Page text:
For example, there was a hypothesis that the telomeres, the regions in DNA that separate chromosomes, shorten in space, meaning that they age faster. But in the experiment it turned out that my telomeres are in better condition than my brother's, which is an interesting thing when there is one hypothesis and the result is exactly the opposite.

In the genetic experiments, it turned out that seven percent of the genetic expressions in my DNA had changed, that is, they were activated or deactivated in a different way than before. We don't yet know what the long-term consequences of this phenomenon are, but this is the reason why we go into space with it, to identify problems and then find solutions for them.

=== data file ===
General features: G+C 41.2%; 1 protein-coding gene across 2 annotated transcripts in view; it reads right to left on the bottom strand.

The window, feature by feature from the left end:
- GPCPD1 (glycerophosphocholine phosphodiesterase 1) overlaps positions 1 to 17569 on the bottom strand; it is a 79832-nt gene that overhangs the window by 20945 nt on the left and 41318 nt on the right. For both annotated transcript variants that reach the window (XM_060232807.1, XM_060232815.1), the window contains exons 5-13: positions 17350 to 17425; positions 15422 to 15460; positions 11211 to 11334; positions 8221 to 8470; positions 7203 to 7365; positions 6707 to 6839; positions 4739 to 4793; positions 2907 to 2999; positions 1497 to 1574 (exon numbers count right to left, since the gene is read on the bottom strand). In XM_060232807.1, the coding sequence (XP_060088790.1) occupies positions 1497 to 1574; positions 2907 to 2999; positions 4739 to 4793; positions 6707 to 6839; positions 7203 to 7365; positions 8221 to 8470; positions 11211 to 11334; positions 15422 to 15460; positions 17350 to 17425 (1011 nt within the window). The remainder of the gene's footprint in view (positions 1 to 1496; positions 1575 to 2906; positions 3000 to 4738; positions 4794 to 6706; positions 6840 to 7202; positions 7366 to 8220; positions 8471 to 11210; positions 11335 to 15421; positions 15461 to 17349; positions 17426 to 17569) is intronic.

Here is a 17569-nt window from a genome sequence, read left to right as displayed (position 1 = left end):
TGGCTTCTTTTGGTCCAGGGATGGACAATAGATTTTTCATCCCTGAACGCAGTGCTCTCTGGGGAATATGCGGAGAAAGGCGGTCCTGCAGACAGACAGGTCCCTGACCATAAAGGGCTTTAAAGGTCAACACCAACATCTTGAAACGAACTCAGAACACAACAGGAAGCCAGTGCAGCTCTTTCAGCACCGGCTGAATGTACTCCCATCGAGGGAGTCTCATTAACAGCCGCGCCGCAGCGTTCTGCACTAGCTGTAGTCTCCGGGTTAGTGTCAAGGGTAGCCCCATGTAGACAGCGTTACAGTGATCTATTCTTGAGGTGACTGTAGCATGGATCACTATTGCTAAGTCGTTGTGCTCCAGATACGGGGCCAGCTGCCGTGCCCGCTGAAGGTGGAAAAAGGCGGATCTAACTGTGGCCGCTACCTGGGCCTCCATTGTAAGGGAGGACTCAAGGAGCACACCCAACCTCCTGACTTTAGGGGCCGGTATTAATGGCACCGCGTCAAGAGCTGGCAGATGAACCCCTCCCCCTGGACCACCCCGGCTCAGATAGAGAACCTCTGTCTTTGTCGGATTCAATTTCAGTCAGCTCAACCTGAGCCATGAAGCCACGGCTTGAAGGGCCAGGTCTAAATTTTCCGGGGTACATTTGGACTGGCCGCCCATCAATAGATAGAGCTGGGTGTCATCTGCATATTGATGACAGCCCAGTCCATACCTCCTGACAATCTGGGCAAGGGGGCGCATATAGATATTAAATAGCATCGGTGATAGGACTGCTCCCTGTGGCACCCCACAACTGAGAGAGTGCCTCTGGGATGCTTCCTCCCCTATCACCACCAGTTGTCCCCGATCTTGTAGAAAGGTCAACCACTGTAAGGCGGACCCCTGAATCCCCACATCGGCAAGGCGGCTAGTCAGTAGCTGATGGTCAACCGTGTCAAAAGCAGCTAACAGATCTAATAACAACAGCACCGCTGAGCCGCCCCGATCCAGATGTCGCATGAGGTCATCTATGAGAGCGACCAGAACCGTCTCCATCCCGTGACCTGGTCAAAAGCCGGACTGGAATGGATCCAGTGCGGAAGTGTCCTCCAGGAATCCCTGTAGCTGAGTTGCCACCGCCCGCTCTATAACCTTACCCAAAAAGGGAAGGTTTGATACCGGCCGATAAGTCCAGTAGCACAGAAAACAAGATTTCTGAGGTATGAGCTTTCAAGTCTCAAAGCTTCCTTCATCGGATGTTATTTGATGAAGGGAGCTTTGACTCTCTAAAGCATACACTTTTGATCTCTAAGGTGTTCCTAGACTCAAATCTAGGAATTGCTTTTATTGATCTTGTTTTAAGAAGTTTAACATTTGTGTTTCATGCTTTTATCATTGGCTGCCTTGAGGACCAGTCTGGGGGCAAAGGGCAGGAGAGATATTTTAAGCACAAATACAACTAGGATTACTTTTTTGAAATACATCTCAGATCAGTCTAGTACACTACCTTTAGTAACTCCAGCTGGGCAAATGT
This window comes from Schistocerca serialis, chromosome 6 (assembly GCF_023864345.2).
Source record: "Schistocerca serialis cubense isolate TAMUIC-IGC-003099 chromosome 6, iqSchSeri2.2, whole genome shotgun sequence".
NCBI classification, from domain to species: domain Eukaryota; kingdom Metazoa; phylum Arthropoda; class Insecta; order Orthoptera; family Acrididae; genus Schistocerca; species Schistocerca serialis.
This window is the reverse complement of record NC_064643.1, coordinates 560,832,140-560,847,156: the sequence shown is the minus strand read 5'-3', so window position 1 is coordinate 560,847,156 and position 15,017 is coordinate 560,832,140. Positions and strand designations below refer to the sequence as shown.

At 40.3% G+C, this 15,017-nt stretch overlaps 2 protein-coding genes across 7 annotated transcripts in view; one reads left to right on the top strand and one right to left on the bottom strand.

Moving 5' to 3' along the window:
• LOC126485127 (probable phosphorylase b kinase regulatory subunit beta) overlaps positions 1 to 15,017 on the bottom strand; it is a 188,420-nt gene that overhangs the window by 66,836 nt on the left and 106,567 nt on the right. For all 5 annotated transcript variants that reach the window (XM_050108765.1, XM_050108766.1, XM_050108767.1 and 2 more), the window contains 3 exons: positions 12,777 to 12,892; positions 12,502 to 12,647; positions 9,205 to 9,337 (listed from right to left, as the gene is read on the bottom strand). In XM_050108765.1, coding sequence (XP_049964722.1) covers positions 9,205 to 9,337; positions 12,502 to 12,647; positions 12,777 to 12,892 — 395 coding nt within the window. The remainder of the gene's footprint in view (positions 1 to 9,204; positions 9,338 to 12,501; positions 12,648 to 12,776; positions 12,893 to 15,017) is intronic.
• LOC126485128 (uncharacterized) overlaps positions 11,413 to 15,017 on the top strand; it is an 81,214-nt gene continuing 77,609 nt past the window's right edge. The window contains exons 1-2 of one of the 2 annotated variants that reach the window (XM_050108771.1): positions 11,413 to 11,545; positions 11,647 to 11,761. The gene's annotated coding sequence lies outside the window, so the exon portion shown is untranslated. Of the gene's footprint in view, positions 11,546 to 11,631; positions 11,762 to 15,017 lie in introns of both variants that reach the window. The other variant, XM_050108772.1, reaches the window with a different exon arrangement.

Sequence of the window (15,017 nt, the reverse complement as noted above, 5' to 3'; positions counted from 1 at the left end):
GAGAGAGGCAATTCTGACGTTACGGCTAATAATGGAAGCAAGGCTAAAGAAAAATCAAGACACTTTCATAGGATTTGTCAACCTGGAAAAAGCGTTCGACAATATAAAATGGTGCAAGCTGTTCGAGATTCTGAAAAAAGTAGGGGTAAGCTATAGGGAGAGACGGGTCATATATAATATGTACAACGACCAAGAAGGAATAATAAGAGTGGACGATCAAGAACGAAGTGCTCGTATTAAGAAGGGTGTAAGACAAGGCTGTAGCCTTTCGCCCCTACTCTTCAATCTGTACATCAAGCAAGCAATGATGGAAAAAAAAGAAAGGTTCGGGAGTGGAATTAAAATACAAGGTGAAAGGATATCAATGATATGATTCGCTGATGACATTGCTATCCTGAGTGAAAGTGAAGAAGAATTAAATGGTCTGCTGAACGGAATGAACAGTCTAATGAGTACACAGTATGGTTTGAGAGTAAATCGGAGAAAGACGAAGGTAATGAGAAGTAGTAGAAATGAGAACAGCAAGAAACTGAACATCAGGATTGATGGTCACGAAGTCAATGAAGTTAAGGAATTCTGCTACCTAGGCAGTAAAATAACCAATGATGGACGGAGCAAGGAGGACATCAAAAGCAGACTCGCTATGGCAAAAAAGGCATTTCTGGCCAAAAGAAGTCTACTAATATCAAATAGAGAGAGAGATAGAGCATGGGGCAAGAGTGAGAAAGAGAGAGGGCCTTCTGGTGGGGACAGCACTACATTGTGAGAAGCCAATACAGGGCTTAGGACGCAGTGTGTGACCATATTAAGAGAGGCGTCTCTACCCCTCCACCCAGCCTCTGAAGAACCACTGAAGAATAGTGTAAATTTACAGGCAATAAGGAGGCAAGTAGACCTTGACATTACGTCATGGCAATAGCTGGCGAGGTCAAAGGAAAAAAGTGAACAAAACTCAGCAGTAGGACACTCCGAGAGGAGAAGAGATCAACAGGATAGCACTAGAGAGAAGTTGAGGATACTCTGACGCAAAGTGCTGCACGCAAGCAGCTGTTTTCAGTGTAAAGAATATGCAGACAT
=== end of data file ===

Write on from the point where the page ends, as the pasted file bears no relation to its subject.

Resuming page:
According to him, after landing he didn't feel so well, my skin became sensitive, his legs became soft, and it was difficult for him to stay in the sun. "But some things passed and after eight months I was able to get back to normal."

After describing, like many astronauts (including the late Ilan Ramon), the fragility of the Earth as seen from space and the hardships of the difficult Soyuz landing, Kelly summed up his journey and said: "The launch, the stay in space and the landing were all great, but the best part of it is that I I know that I have done the hardest thing I will ever have to do in my life and I am able to share this experience with my family, friends and the general public."